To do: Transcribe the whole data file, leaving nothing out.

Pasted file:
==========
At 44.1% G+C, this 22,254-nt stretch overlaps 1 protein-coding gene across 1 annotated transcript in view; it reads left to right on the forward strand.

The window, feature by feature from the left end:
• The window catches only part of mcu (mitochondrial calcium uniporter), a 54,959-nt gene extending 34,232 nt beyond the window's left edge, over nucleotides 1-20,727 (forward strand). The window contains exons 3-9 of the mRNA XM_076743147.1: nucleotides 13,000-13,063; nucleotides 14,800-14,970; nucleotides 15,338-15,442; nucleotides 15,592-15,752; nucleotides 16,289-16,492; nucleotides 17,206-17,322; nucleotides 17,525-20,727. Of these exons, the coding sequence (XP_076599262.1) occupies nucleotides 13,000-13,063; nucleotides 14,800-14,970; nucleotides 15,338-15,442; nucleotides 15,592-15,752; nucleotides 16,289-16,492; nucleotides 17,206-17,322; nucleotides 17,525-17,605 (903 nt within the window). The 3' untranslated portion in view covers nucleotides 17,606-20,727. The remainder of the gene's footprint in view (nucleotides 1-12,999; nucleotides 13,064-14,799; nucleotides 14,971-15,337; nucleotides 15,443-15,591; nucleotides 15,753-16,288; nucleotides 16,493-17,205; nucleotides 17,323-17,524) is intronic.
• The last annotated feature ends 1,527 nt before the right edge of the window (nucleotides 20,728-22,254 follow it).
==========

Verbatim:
At 44.1% G+C, this 22,254-nt stretch overlaps 1 protein-coding gene across 1 annotated transcript in view; it reads left to right on the forward strand.

The window, feature by feature from the left end:
• The window catches only part of mcu (mitochondrial calcium uniporter), a 54,959-nt gene extending 34,232 nt beyond the window's left edge, over nucleotides 1-20,727 (forward strand). The window contains exons 3-9 of the mRNA XM_076743147.1: nucleotides 13,000-13,063; nucleotides 14,800-14,970; nucleotides 15,338-15,442; nucleotides 15,592-15,752; nucleotides 16,289-16,492; nucleotides 17,206-17,322; nucleotides 17,525-20,727. Of these exons, the coding sequence (XP_076599262.1) occupies nucleotides 13,000-13,063; nucleotides 14,800-14,970; nucleotides 15,338-15,442; nucleotides 15,592-15,752; nucleotides 16,289-16,492; nucleotides 17,206-17,322; nucleotides 17,525-17,605 (903 nt within the window). The 3' untranslated portion in view covers nucleotides 17,606-20,727. The remainder of the gene's footprint in view (nucleotides 1-12,999; nucleotides 13,064-14,799; nucleotides 14,971-15,337; nucleotides 15,443-15,591; nucleotides 15,753-16,288; nucleotides 16,493-17,205; nucleotides 17,323-17,524) is intronic.
• The last annotated feature ends 1,527 nt before the right edge of the window (nucleotides 20,728-22,254 follow it).